Negligence, Employer's liability, Proximate cause. Agency, Scope of employment.
It is not within the scope of the employment of the foreman of a teaming business to demonstrate in the stable to one of the employees the working of a gun which belonged to the foreman and which earlier in the day he had loaned to the proprietor of the teaming business for him to use in shooting a cat which had been stealing pigeons from the stable, and if, while the foreman is so demonstrating the working of the gun, it goes off and injures another employee, the proprietor of the stable is not liable for the negligence of the foreman.
If the proprietor of a teaming business, who has borrowed from his foreman a magazine gun loaded with more than one cartridge for the purpose of shooting a cat that had been stealing pigeons from his stable, leaves the gun in his office with a charge in it after he has used it, and the owner of the gun enters the office and takes the gun and, while he is demonstrating the gun's workings to a fellow employee, it goes off and injures another fellow employee, the injury to such employee cannot be said to have been caused by negligence on the part of the proprietor.
Tort for injuries received by the plaintiff while in the employ of the defendant, the proprietor of a teaming business, and alleged to have been caused by negligence of the defendant in caring for, or of his foreman in handling, a gun in the defendant's stable in Chelsea. Writ in the Superior Court for the county of Suffolk dated November 24, 1905.
At the trial before Bell, J., the foreman, Wiley, who also was the defendant's grandson, testified that on the morning of the accident he had brought the gun to the stable with him, intending to take it to Cape Cod for duck shooting; that the defendant asked him to leave the gun with a loaded shell in the office, as the defendant "desired to shoot at a cat that was stealing pigeons from the barn"; that he left one shell with the defendant and placed the gun, unloaded, behind the desk in the office; that later in the day he talked with the defendant on the telephone and the defendant told him he had used the gun during the day and had shot the cat; that, returning to the stable in the evening, he picked up the gun to take it apart so as to take it away; that it had nothing but an empty shell in it; that he was showing it to one Johnson, a fellow employee, and had placed a loaded shell in it and had snapped the lock so as to eject the empty shell, and that, while he was doing so, his thumb, which was wet, slipped from the trigger and the loaded shell exploded, and the plaintiff was shot.
Johnson testified that Wiley showed him the gun and told him what kind of a gun it was; that Wiley "snapped the breach up and that threw the empty shell out and then snapped it up again and I couldn't say then what did happen, but heard the gun go off "; that he was in a position to see if Wiley put any shell in the gun, but that he did not see him do so; that he did not have to, as the witness understood that the gun "was one of those loaded from a magazine"; that, on the way to the hospital with him and the plaintiff, Wiley had said to him that he "didn't realize there was another shell in there loaded."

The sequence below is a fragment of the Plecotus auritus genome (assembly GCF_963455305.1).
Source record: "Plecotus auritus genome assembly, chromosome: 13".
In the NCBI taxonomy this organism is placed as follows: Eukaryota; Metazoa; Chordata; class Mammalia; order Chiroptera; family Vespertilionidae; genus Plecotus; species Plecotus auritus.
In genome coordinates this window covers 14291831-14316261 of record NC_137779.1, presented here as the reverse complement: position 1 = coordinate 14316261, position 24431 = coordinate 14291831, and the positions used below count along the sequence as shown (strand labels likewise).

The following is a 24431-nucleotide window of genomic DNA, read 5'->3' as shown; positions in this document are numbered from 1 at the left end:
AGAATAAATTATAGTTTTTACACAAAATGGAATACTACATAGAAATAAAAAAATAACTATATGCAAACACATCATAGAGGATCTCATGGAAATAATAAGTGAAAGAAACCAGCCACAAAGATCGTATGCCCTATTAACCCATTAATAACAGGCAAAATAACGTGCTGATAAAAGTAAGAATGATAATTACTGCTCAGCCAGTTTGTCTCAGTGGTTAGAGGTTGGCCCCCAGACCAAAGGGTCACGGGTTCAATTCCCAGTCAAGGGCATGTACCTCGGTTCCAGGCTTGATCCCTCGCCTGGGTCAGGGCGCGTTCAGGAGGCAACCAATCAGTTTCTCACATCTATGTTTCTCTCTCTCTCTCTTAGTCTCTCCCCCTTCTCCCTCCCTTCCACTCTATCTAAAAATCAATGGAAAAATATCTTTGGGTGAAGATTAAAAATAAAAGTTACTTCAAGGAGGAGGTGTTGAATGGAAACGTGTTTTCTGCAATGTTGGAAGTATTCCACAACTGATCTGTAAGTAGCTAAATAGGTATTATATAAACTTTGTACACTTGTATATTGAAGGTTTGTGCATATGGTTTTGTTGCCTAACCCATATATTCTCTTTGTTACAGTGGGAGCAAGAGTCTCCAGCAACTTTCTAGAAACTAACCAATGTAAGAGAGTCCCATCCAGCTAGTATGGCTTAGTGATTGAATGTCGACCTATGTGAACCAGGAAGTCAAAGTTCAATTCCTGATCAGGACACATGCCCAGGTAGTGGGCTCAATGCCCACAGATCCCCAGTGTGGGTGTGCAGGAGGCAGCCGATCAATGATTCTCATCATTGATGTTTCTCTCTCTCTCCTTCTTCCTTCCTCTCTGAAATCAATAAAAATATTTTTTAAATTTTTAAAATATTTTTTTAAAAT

The presiding judge directed a verdict for the defendant, and the plaintiff alleged an exception.
J. E. McConnell, (D. J. Maloney with him,) for the plaintiff.
H. A. Eyges, for the defendant, was not called upon.
Braley, J. The plaintiff before he can recover must establish either that the defendant's foreman in discharging the gun acted within the scope of his employment, or that the defendant himself was negligent in leaving the loaded gun in his office. Upon the evidence neither proposition can be maintained. The defendant, who kept a livery stable, employed the owner of the gun as his foreman and driver, by whom, while exhibiting
the gun to a friend, the cartridge was exploded. Beyond this general statement, and the fact that he gave orders to the teamsters, nothing further is stated as to the foreman's duties. It is manifest, that the defendant neither kept nor used the gun as an instrument in the prosecution of his business, and the act of the foreman in taking it apart was outside of any service either directly or incidentally connected with his employment. He was engaged in handling his property as an affair of his own. Obertoni v. Boston & Maine Railroad,, 186 Mass. 481 , 483, and cases cited. Berry v. Boston Elevated Railway, 188 Mass. 536 . Collins v. Wise, 190 Mass. 206 .
If, through the defendant's failure to take proper precautions to guard against a danger which he ought to have foreseen, the gun, while on the defendant's premises and in his custody, had been taken and accidently discharged by an intermeddler to the injury of the plaintiff, who was lawfully in the stable as an employee, a different question would be presented. Lane v. Atlantic Works, 107 Mass. 104 . Lebourdais v. Vitrified Wheel Co. 194 Mass. 341 , 344, and cases cited. It is true, that at his request the magazine gun had been left for the defendant's use, and, when the owner resumed possession after having been informed by him that it had been used for the purpose for which it had been borrowed, he very likely assumed that the cartridge had been exploded. But even then, the efficient cause of the plaintiff's injury was not the remote neglect, if any, of the defendant seasonably to give this information that the gun still remained charged, but the act of the owner, who was the wrongdoer, in deliberately taking the gun apart without first ascertaining whether it was in the same condition as when lent. McDonald v. Snelling, 14 Allen 290 . Carter v. Towne, 103 Mass. 507 . Glassey v. Worcester Consolidated Street Railway, 185 Mass. 315 . Lebourdais v. Vitrified Wheel Co., ubi supra.